5 Types of Eponyms

By Mark Nichol

Humans so frequently find proper names — the names of specific people, places, or things — to be so useful for describing generic objects or concepts or qualities that they co-opt the proper names, sometimes capitalized, and sometimes lowercased. Here are just some of the innumerable examples in English:

1. Product Eponyms

Ubiquitous, market-defining product names — often to the consternation of the companies that market them — frequently enter the vernacular (in lowercase form) to describe any product in that class. Among these are aspirin, kleenex, and xerox, though other, more surprising examples include escalator, heroin, and zipper. In the United Kingdom (but not in the United States), biro and hoover are eponymous terms for pens and vacuum cleaners, respectively.

2. Historical and Geographical Eponyms

Eponyms appear in the names of many geopolitical entities (Europe, Colombia, San Francisco) and geographical or nautical locations (Tasmania, the Bering Sea), either crediting a person with their discovery or otherwise associating them with a person or a personification.

Historical figures lend their names to ideas associated with them: The words boycott, chauvinist, quisling, and sandwich all derive from personal names (but are lowercased). Such is also the case with draconian, epicurean, pyrrhic, and the like. However, political movements or philosophies, or historical eras, attached to personalities are uppercased: Reagonomics, Victorian.

Various collections of people are associated with proper names for locations. These, generally lowercased, include bohemian, lesbian, and philistine. Likewise, some names of ethnic groups have similarly become identified with (often negative) personal qualities, leading to references, variably uppercased or lowercased, to being welshed (or welched) on or getting your Irish up, for example. (The first word in “scot-free,” by contrast, does not refer to the Scottish.)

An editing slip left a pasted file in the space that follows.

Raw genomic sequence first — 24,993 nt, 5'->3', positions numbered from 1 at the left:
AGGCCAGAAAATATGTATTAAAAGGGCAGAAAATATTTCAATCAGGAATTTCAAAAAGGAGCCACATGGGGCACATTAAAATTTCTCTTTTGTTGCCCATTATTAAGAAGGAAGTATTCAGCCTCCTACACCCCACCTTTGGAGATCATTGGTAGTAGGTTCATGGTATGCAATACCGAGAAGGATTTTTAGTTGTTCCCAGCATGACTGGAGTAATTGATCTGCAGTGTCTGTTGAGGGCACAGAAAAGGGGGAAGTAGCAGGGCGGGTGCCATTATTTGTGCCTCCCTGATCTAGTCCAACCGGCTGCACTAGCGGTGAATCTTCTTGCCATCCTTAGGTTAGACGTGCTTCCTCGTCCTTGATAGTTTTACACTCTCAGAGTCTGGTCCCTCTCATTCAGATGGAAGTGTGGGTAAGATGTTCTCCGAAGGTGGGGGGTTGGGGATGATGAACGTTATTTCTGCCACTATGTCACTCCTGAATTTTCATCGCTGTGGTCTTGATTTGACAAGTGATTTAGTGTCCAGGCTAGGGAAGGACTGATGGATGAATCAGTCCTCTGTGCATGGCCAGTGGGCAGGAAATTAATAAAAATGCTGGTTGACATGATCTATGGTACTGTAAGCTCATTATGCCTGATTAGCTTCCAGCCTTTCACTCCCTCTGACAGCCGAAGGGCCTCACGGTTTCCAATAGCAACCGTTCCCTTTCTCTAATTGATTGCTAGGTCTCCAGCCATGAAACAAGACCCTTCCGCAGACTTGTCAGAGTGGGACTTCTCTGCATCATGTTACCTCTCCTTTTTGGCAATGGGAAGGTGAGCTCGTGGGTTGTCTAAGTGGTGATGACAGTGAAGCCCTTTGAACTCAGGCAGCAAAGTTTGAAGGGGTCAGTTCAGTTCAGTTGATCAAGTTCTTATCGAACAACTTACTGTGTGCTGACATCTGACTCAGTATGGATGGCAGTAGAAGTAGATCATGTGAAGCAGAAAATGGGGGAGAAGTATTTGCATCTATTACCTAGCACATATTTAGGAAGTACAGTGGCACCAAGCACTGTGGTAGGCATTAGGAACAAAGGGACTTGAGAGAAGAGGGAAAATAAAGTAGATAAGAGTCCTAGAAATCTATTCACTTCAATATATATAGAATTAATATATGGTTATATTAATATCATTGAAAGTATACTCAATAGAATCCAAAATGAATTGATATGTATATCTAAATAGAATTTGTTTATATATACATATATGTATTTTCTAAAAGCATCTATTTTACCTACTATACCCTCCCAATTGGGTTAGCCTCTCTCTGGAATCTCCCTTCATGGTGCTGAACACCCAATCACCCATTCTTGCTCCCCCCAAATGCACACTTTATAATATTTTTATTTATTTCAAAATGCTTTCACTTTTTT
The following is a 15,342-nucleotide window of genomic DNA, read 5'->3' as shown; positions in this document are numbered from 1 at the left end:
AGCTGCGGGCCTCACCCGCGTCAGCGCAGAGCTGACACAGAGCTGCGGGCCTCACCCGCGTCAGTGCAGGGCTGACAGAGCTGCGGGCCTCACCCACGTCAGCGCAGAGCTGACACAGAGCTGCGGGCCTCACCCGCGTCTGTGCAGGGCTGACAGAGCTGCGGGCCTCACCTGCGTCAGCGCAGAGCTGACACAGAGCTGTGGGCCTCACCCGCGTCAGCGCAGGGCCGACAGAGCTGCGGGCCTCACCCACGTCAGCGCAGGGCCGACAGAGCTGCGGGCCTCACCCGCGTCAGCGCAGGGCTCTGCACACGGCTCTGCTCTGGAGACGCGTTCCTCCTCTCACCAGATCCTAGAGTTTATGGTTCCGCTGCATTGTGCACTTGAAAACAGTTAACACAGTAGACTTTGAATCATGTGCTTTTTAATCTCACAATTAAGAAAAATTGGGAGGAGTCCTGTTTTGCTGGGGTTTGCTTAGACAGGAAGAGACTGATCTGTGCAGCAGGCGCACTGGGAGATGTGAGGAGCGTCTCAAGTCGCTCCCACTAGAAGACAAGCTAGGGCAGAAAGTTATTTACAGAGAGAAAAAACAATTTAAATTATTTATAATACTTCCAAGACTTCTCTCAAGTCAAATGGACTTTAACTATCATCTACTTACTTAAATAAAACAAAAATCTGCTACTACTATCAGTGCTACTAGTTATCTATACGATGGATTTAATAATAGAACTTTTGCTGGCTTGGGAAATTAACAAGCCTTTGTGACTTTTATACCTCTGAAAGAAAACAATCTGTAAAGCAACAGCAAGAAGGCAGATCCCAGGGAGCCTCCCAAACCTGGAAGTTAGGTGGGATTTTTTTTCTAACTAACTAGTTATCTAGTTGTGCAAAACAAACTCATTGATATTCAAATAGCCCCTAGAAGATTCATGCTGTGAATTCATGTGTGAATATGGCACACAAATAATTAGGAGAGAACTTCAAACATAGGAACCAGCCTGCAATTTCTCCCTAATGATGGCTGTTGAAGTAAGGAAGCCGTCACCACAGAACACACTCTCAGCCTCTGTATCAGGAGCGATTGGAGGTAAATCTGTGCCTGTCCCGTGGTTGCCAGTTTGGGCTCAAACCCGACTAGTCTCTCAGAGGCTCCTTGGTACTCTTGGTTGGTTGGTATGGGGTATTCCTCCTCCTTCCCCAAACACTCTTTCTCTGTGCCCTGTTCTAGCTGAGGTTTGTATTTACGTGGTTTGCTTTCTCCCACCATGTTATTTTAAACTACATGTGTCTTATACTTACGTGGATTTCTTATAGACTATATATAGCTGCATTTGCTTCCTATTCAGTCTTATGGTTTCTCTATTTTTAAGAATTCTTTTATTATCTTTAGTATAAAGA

Famous people have also been associated with items or components of clothing, or material, which are lowercased: bloomer, cardigan, raglan. Likewise, slang words can be derived from real-life people, such as the verb bogart, or “Mae West,” the onetime nickname for a life vest.

3. Literary Eponyms

Fictional characters often evoke such strong qualities that we assign their names to those qualities: faustian, quixotic. We also refer to people who exhibit qualities of literary characters by directly associating them, such as when we call someone a Casanova, a Romeo, or a Svengali (retaining initial capitalization), but some other such terms, such as lothario, are lowercased.

Storytellers with a distinguishable quality have given their names (with initial capitalization intact) to literary criticism for the purposes of analogy, as in Dickensian (suggesting melodramatic poverty, eccentric characters, or jollity), Homeric (epic), and Proustian (evoking personal memories).

Books named after the protagonist (Jane Eyre) and record albums identified by the musician’s or band’s name (David Bowie, The Beach Boys) are eponymic.

4. Mythological Eponyms

Mythological characters also inspire eponyms, which generally retain initial capital letters: We refer to the Midas touch, to someone being a Hercules or a Venus, or an Achilles’ heel (traditionally, this possessive form does not include an s after the apostrophe).

But we lowercase analogous terms such as chimera and gorgon, as well as atlas, erotic, and odyssey. (And don’t forget, or confuse, Tantalus and Sisyphus: Fortunately, their eponymous adjectives, tantalizing and Sisyphean — note the difference in capitalization — are clearly distinct.)

5. Scientific Eponyms

In science, scientists and inventors are often honored for their work by having their names assigned (in lowercase form) to refer to units of scientific measurement, as in the cases of Rudolf Diesel, Alessandro Volta, and James Watt, or to processes (galvanism) or methods (algorithm).